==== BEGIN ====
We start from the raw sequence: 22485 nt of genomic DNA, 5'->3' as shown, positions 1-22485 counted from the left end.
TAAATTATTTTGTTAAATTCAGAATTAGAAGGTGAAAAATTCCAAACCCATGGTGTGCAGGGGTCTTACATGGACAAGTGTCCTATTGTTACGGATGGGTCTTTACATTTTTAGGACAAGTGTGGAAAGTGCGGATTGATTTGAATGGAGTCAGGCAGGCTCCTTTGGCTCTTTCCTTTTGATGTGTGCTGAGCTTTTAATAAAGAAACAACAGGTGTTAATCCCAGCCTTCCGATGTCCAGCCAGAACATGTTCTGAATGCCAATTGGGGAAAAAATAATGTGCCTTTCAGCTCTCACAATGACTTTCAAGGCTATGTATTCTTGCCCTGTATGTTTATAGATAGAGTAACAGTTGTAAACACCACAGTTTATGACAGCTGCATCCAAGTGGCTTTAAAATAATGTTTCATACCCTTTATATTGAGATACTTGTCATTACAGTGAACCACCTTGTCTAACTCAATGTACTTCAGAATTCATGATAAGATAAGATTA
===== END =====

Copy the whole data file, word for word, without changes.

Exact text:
We start from the raw sequence: 22485 nt of genomic DNA, 5'->3' as shown, positions 1-22485 counted from the left end.
TAAATTATTTTGTTAAATTCAGAATTAGAAGGTGAAAAATTCCAAACCCATGGTGTGCAGGGGTCTTACATGGACAAGTGTCCTATTGTTACGGATGGGTCTTTACATTTTTAGGACAAGTGTGGAAAGTGCGGATTGATTTGAATGGAGTCAGGCAGGCTCCTTTGGCTCTTTCCTTTTGATGTGTGCTGAGCTTTTAATAAAGAAACAACAGGTGTTAATCCCAGCCTTCCGATGTCCAGCCAGAACATGTTCTGAATGCCAATTGGGGAAAAAATAATGTGCCTTTCAGCTCTCACAATGACTTTCAAGGCTATGTATTCTTGCCCTGTATGTTTATAGATAGAGTAACAGTTGTAAACACCACAGTTTATGACAGCTGCATCCAAGTGGCTTTAAAATAATGTTTCATACCCTTTATATTGAGATACTTGTCATTACAGTGAACCACCTTGTCTAACTCAATGTACTTCAGAATTCATGATAAGATAAGATTA